One of the great things about Four Guns is the casting. The four in question are a band of (not very good) bank robbers headed by Rory, and the other three are George Nader, Jay Silverheels and John McIntire. That’s a pretty good gang. Not so much Nader: he had become famous the year before in the 3D thriller Robot Monster (a classic junker) and was a bit of a beefcake star. He didn’t do many Westerns, only four and a couple of Laramie episodes, but he was quite well known at the time. However, with McIntire and Silverheels in your gang you were well on the trail to exciting shoot-‘em-ups.
The great John McIntire in bank robber mode
For me John McIntire was always best as a cranky doc (think The Tin Star or The Gunfight at Dodge City) but he had a good sideline in tough range riders. Al Sieber-ish old Indian scout (Ambush) or indeed even Al Sieber himself (Apache), ruthless rancher (Stranger on Horseback), hard Army officer (War Arrow, Two Rode Together), Elvis’s homesteader dad in Flaming Star, terrific villain in Backlash, even more splendid hoodlum-judge in The Far Country, whatever you needed in a Western, John McIntire could do it for you, and really well too.

As for Jay Silverheels, Tonto also did a whole heap of Western movies, in which he was often very good. He made quite a specialty of playing Geronimo (Broken Arrow, The Battle at Apache Pass, Walk the Proud Land) but also rode along in many guises, often an Indian of course, from Kit Carson in 1940 right through to The Man Who Loved Cat Dancing in 1973. I always like to see his name in the cast. In Four Guns he is very dashing as badman in a bright green headscarf, and he is really nice to a litter of kittens, so obviously a goodie at heart.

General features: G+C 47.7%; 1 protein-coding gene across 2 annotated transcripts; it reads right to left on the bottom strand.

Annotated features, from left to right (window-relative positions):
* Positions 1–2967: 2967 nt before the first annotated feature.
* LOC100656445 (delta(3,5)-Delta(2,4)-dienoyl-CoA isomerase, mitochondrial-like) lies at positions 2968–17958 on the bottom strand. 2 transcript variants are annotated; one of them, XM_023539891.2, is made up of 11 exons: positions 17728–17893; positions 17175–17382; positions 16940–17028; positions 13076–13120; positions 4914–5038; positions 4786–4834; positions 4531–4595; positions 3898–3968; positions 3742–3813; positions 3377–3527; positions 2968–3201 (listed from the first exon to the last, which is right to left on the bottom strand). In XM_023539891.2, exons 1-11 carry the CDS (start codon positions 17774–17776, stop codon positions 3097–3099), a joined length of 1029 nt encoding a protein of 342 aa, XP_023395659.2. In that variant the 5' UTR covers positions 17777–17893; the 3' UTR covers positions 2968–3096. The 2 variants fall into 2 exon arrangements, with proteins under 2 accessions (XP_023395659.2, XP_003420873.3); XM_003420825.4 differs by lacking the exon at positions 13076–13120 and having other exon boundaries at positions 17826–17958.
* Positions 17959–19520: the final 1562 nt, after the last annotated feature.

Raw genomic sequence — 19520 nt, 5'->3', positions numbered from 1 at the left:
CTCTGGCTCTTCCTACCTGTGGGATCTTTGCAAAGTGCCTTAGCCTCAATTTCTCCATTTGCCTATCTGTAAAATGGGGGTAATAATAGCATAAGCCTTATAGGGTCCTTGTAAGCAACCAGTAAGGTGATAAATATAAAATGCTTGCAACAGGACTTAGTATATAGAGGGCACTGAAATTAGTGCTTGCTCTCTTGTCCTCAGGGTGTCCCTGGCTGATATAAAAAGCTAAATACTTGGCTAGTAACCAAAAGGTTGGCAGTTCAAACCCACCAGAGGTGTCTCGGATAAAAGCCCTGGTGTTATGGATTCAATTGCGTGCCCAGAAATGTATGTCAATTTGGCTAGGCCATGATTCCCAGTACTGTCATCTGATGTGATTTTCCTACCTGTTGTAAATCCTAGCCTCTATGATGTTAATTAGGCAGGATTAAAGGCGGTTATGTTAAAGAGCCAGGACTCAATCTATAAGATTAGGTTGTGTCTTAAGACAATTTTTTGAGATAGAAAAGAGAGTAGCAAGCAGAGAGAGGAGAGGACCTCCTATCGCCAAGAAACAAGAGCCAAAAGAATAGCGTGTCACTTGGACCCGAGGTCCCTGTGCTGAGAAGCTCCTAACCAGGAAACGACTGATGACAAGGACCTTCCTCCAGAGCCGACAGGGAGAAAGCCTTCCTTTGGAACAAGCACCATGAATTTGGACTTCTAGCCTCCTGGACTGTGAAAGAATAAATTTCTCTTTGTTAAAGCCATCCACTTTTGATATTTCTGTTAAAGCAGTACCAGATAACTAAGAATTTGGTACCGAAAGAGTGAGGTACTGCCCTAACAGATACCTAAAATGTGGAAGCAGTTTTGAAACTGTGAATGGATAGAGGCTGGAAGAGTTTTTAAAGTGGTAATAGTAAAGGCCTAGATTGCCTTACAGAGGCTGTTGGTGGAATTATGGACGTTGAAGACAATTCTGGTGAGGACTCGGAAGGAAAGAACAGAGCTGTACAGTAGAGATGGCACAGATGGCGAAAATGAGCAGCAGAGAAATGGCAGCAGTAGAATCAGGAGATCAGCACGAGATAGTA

Nice 50s poster
And then Walter Brennan (1894 – 1974) is old Simon Bhumer, the pop of lusted-after tomboy Lolly (Colleen Miller, Tony Curtis’s squeeze Zoe in The Rawhide Years). Mr. Brennan made 114 Western appearances on the big and small screen, from being a stuntman/extra in the Hoot Gibson silent The Calgary Stampede in 1925 right through to Smoke in the Wind, directed by his son Andy in 1975. He was often the crusty old sidekick, of course, many times with John Wayne, and hardly ever the villain – a pity really as he was splendid as Old Man Clanton in My Darling Clementine. It may surprise you to know that Brennan was the first actor to accumulate three Academy Awards and to date he is still the only actor to win three Oscars as Best Supporting Actor. In Four Guns he is very protective of his girl, what with all those Indians around as well as handsome badmen. “She ain’t gonna marry no gunslinger,” he warns them, though Colleen sharply retorts that her mother did. Colleen shows quite a daring amount of leg for 1954 and appears in a sensational wet-nightgown scene.